On a more positive note I have at last found a use for my lovage plant. Lovage,  Levisticum officinale, is a perennial herb, which in flavour is like a very intense version of celery.

Lovage leaves on the chopping board
Lovage leaves on the chopping board

Like a number of plants in my garden I put the lovage in without giving much thought to its use. Its leaves can be used to flavour stews and other hearty winter dishes and I have also read that its seeds are used as a flavouring in southern mediteranean countries. Trixie Pin has a beautiful recipe for a savoury celery and cheese shortbread which I adapted by substituting the lovage leaves for the celery. Just lessen the amount of lovage you use as the flavour is quite strong and could easily overpower the shortbread.

Lovage and cheese shortbread, just about to go into the oven.
Lovage and cheese shortbread, just about to go into the oven.

OK so it wasn’t my best month – I forgot to take a photo of the finished shortbreads because I was packing them to take to a friend’s place the same day. Suffice to say they didn’t remain uneaten for long. I’ve since found out that the shortbread can keep for several weeks in an airtight container. This came about because we’ve just found the remaining shortbread that I’d left for home consumption in a tin that got put to one side and then forgotten. Perhaps not the best way to find out but they were still very tasty and there have been no side effects – which may be due to the lovage’s reported antiseptic properties!

Enjoy the moments

Enjoy the moments when you pick off your ripe fruits and vegetables, knowing that you have maintained a long and noble tradition of growing healthy, delicious, homegrown produce. – Owen Pidgeon, Canberra Times, 12 February 2014

Owen’s words were a timely reminder to put aside worries and enjoy the results of our garden labours. The day his comments were published I was harvesting my nectarines, well half a trees worth. I used most of them for dried fruit and stewed up the small amount remaining for more immediate consumption.

Nectarines picked and ready to be cut into quarters for drying.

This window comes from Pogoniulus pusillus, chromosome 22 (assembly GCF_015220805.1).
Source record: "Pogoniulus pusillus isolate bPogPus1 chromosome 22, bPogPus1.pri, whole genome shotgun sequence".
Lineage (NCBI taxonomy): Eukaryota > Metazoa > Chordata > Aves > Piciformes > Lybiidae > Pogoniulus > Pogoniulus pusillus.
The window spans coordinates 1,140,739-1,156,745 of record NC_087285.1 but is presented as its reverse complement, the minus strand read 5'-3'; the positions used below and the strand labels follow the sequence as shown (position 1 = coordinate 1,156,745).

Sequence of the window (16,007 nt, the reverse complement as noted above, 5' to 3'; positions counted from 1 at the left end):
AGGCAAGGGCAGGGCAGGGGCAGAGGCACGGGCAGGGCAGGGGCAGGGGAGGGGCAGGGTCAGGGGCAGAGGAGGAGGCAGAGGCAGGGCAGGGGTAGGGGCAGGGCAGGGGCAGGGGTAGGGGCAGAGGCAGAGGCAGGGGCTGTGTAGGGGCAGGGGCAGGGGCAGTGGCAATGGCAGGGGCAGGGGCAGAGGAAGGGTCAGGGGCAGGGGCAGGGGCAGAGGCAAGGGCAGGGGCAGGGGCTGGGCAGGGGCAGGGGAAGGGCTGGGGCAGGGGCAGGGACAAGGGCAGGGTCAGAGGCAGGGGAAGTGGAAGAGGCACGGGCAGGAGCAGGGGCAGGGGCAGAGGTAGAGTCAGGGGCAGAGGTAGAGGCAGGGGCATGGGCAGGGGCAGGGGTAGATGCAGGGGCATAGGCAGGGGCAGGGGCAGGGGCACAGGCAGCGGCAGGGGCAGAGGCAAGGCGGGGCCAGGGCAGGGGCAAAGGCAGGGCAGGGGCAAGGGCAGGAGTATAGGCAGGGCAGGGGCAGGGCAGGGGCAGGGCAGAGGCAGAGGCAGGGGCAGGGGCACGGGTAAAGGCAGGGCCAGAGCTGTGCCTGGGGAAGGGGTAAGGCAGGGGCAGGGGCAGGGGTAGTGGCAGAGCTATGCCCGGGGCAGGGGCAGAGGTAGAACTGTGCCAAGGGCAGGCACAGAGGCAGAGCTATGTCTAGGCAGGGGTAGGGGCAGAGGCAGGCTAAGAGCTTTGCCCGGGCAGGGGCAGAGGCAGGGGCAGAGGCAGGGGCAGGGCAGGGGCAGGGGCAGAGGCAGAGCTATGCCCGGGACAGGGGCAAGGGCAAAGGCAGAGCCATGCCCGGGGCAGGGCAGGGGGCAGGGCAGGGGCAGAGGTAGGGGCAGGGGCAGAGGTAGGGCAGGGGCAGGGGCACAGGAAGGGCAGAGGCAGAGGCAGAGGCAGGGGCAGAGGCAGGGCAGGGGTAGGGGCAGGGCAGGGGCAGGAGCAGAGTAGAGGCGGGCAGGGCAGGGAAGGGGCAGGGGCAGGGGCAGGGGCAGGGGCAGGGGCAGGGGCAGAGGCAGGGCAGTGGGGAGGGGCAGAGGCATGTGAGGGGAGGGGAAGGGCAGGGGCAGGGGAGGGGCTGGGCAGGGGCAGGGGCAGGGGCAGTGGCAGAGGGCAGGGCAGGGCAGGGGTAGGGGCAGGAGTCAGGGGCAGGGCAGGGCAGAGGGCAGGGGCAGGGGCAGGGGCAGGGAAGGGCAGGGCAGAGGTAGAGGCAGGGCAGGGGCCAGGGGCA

Nectarines picked and ready to be cut into quarters for drying.

While we were sitting cutting up the nectarines friend M dropped by. She’d just been to her mother-in-laws garden to harvest tomatoes. M has taken over several garden beds at the MILs to grow larger crops than her own small space will allow.What she had grown was an Australian heirloom tomato called a Palmwood. These are a climbing tomato, which M tells us have grown taller than the largest commercial garden stakes she could buy.

The fruit is long and tapered, growing to about 12-15 cms in length. They certainly looked different to any tomatoes we’d seen previously. These are a paste-style tomato and are good for slicing as well as cooking. If you are interested the seeds can be purchased through Eden Seeds.

Palmwood tomatoes, an Australian heirloom variety.
Palmwood tomatoes, an Australian heirloom variety.

The day before Spring

Here we are, the last afternoon before the official start of spring. The broadbeans have grown up beyond their third string and my nectarine is bursting into flower.

Braodbeans and nectarines, 31 August 2013
Broadbeans and nectarines, 31 August 2013

On the food front today, we are preparing for our regular food night with friends. The theme this time is food from our childhood. I opted for easy to make Chocolate Crackles, with some adult additions of  dried blueberries and a topping of dark and white Lindt chocolate (a la the Republic Cafe, on Alinga St, but not quite as stylish).

Chocolate Crackles for adults.
Chocolate Crackles for adults.

When I thought about it I realised that this was probably the first food I ever made as a child. Of course Mum handled melting the copha and putting the mix into the patty pans, but I definitely did some stirring. If you would like to take a trip down the nostalgia road you’ll be happy to know that the recipe is still included on the packet of copha. Come to think of it did/does anyone use copha for anything but Chocolate Crackles?

Soft Fruit

If you were in any doubt before I think we can all agree now that we can have too much of a ‘good thing’ – in this case rain – as much of Queensland, Victoria and a fair bit of the Eastern coast can testify!

It certainly hasn’t helped our fruit crops either. First we managed to harvest 1 apricot. To quote my old gardening book “Apricots do well when spring and summer are dry …”. The apricot was having one of its quiet years so there wasn’t a mass of fruit to worry about. We actually got the net on the tree before the birds ate everything and then it started to rain. Too much rain as it turned out. The fruit began to split and literally rotted on the tree. In the event we picked and shared the one ripe piece of fruit between us.